H Yacowitz, BA Piscitelli, A Yacowitz
Research and Development Laboratory, AIMS, Inc., Piscataway, NJ 08854
Permanent and humane identification of laboratory animals from day-old to maturity is being done at many laboratories using tail, ear, or body tattoos employing AIMS™ black pigment #242. In conducting large studies, speed of tattooing is an important factor. Tattooing usually involves dipping the tattoo needle into pigment before application to the skin. To improve tattooing speed, a microperistaltic pump was employed to deliver pigment via flexible plastic tubing to a stainless steel cylinder soldered on the tattoo needle. The pump was activated with a foot switch which also started the tattoo equipment. Separate rheostats regulated the speed of the pump and tattooing unit. Using this device, pigment flowed into the tattoo in microliter quantities as the needle penetrated the skin. In rats and mice the tattoos were darker than those obtained with the dipping procedure, since the tattoo site was saturated with pigment. Tattooing speed increased 20 to 50%, depending on the tattooist and the number of digits applied to the tail. The more digits, the greater improvement obtained in tattooing speed. More rapid tattooing reduced time involved in restraint and minimized animal stress. The pigment delivery device and modified needle improved efficiency of tattooing.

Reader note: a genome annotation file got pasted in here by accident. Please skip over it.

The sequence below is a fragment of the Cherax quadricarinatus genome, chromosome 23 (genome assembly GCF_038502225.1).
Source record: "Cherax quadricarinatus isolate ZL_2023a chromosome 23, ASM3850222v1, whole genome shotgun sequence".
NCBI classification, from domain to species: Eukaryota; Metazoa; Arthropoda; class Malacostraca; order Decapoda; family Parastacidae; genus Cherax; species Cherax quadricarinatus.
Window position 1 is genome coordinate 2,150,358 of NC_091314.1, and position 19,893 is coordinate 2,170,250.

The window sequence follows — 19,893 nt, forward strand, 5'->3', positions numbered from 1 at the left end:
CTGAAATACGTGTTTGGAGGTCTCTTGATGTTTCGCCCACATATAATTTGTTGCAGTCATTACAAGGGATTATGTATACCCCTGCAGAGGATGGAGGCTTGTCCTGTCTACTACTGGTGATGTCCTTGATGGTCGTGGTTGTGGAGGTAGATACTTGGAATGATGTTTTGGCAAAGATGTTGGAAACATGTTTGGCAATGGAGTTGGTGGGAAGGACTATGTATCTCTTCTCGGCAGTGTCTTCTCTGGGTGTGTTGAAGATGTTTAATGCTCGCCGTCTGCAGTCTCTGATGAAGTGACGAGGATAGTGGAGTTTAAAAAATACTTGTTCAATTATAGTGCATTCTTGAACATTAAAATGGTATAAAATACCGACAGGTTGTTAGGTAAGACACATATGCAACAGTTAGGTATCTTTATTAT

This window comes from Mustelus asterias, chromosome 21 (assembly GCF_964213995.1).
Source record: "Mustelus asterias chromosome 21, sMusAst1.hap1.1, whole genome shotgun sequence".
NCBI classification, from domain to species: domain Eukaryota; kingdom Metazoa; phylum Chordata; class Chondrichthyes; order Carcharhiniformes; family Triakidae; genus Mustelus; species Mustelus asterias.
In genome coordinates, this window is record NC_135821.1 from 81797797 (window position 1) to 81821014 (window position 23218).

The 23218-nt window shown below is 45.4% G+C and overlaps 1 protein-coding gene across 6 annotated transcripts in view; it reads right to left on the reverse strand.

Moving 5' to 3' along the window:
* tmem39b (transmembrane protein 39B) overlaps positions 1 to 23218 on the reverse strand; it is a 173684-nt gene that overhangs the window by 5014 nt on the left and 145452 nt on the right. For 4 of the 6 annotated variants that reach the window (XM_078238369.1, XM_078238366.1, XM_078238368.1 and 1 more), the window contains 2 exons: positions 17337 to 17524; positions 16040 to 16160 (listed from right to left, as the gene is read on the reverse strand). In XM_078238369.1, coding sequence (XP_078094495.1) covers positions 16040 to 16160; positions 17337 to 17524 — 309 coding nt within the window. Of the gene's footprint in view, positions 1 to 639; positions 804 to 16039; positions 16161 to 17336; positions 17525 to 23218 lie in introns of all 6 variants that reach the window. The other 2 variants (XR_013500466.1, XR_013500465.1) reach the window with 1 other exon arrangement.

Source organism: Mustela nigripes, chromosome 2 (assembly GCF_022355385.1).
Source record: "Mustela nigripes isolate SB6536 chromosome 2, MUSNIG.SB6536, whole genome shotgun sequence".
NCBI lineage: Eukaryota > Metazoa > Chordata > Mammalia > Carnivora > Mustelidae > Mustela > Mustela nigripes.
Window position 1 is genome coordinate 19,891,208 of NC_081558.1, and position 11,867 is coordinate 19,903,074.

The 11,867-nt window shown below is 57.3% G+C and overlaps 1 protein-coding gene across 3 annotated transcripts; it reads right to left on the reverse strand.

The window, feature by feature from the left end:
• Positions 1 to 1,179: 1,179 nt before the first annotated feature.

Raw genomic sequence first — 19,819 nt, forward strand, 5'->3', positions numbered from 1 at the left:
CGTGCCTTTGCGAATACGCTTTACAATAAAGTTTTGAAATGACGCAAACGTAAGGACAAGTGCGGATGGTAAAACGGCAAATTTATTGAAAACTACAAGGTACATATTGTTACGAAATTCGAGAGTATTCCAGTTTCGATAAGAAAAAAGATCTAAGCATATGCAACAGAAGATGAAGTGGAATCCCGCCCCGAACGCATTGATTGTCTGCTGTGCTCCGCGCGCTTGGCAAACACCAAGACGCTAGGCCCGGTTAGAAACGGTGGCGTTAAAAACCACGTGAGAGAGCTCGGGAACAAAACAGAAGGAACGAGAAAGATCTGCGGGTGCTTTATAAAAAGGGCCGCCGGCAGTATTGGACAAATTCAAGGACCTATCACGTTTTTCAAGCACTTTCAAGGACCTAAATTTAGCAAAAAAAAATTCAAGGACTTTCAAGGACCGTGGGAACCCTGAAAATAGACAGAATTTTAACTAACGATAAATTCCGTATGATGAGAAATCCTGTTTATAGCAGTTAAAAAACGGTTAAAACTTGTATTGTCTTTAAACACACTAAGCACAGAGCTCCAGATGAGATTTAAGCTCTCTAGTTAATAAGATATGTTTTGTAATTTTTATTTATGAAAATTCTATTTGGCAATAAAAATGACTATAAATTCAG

PUBLISHED IN ABSTRACTS OF SCIENTIFIC PAPERS
43RD ANNUAL AALAS MEETING, ANAHEIM, CALIFORNIA NOV. 1992
CONTEMPORARY TOPICS IN LABORATORY ANIMAL SCIENCE
AMERICAN ASSOCIATION FOR LABORATORY ANIMAL SCIENCE
VOL. 31 NO.4 P. 41, JULY 1992